For many anglers, walleye are highly-prized fish known both for colder waters and for amazing tastes when cooked on the grill or in the oven. As one of the most sought-after freshwater species, walleye still remain a mystery to many anglers. Where did walleye get their name? How big can they grow? I’ve never fished for walleye before, what tackle should I use? These are all questions I’ve encountered over the years. I’ve been happy to answer them for each customer I’ve helped in the past and I’m ready to profile such a popular, yet mysterious fish for you all today.
First and foremost, the name: walleye. Where did it come from? Well, from the fish’s eyes, of course. Walleye possess eyes that reflect light and possess special, light-gathering layers that allow them to see exceedingly well in low-light conditions (night, murky and stained waters), which is why you’ll find them in deeper waters. This heightened eyesight gives them an advantage over their prey, as well.
Walleye typically grow to just under three feet and weight around twenty pounds on average, with the largest recorded fish reaching nearly four feet in length and weighing about twenty-five pounds. Most anglers seek walleye that fall within the twelve to twenty inch size range, as fish that size are considered to possess a richer taste.
Fishing for walleye can be done any number of ways. Experienced anglers know that at dawn or duck, or where water is dark or choppy, you’ll be able to find walleye feeding. Casting or trolling spinners or minnow-mimicking baits is popular. Worm harnesses or bottom bouncers are also very effective, traditional methods to entice the deeper fish. When vertical jigging on the bottom, live bait such as worms, leeches, and minnows have proven to be great over the years, as well. In the spring and fall, however, walleye can and will go after other lures as well. Thin-bodied crankbaits such as Cotton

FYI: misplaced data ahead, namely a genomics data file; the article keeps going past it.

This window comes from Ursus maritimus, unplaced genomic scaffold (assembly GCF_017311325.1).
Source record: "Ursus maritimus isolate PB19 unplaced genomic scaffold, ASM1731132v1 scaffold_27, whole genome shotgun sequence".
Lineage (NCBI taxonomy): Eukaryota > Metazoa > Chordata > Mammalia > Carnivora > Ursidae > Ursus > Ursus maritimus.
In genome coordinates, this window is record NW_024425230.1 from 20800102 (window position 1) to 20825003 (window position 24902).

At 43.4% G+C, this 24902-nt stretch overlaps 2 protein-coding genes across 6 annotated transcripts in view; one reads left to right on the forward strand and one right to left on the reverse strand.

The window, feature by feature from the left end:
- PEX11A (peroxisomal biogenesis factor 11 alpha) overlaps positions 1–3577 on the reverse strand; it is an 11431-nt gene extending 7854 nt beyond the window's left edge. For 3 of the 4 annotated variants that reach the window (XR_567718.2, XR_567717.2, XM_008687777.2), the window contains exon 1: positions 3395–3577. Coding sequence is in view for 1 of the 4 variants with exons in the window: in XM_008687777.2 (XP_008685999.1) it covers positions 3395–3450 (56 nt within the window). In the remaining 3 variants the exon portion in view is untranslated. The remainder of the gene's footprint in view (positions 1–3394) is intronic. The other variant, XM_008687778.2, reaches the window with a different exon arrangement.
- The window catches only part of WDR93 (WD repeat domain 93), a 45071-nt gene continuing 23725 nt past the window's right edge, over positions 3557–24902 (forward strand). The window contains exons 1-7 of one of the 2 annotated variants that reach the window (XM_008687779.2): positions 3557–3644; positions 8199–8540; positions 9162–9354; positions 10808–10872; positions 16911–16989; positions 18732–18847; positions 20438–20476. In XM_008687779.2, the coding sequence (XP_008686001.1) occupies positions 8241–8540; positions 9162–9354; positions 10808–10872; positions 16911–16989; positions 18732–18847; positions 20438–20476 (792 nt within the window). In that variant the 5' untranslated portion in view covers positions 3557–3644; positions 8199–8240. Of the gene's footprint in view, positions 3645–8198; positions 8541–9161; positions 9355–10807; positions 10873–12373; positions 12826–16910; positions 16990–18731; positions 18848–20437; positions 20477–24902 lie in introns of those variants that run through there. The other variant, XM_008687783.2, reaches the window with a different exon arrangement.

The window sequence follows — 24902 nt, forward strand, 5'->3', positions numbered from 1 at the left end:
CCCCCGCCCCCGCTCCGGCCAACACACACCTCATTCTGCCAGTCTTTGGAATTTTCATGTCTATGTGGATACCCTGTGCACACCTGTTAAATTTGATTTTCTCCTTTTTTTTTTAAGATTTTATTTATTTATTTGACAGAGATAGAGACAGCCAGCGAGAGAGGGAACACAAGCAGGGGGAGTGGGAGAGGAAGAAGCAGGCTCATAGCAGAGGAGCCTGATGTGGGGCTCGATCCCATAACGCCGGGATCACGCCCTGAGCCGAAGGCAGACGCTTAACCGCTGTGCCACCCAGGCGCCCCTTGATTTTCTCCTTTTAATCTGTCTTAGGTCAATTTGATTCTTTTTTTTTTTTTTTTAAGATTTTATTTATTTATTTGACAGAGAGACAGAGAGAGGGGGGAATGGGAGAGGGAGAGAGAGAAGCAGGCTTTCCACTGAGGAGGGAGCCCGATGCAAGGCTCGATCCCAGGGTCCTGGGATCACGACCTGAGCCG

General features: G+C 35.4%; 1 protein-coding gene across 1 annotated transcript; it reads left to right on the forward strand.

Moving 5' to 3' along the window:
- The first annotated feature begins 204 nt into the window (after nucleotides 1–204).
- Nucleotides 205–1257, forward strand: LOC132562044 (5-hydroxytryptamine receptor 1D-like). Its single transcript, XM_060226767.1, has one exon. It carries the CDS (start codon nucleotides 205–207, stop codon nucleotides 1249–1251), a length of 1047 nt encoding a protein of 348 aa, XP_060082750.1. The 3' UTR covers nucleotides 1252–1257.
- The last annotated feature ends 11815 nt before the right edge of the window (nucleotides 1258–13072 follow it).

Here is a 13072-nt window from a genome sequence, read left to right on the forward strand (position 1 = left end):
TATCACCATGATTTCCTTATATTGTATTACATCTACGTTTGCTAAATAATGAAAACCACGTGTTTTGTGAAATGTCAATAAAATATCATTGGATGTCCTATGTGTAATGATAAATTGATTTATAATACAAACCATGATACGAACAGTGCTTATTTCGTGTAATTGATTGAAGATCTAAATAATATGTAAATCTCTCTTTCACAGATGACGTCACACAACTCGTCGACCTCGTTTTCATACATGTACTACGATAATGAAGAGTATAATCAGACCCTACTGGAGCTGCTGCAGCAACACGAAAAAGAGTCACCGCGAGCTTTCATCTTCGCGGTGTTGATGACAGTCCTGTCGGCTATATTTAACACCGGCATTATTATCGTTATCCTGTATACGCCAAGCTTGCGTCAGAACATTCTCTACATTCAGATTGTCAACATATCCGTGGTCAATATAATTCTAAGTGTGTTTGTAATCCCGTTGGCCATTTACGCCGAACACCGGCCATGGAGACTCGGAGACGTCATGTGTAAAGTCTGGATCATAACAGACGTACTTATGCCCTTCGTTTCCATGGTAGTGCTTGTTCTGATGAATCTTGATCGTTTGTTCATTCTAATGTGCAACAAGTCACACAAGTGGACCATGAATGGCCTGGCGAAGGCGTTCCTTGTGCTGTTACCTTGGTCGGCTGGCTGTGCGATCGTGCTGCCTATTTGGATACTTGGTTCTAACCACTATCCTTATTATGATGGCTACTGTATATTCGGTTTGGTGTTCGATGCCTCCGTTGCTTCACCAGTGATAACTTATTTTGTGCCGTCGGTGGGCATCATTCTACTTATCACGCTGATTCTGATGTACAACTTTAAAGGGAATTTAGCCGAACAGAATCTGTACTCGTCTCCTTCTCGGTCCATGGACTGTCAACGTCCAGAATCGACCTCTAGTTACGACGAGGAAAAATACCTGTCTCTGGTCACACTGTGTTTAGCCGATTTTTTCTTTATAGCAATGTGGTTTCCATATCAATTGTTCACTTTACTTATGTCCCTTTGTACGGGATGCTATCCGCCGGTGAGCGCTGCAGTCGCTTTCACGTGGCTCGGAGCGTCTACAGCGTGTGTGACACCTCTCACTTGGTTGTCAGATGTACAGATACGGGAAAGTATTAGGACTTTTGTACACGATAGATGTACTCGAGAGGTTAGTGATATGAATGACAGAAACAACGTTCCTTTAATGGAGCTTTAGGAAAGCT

Cordell’s Wally Divers and Rapala’s thin-bodied minnow baits will work well when the bite is active. The best rods to use for walleye will have a lighter tip, to feel the little bites on your lure. XPs makes a Walleye Angler series of rods, and St. Croix’s Eyecon Walleye Rods are great buys if you’re heading to walleye country.
If you’re in the mood for a freezer stocked with great tasting fillets this year, then head to the cooler, northern waters of Canada or the Great Lakes and get into some walleye this season. I suggest chartering a guide if you’ve never fished specifically for walleye before, especially if you’re travelling to walleye waters on a trip. This will ensure that you won’t go home empty-handed. Once you’ve landed your limit, come back to the site and get some great recipes for walleye. Enjoy yourself and dress warm; walleye may enjoy the colder waters, but some fishermen (myself, for example) detest the winter climates, and layers help make the cold days a little more bearable.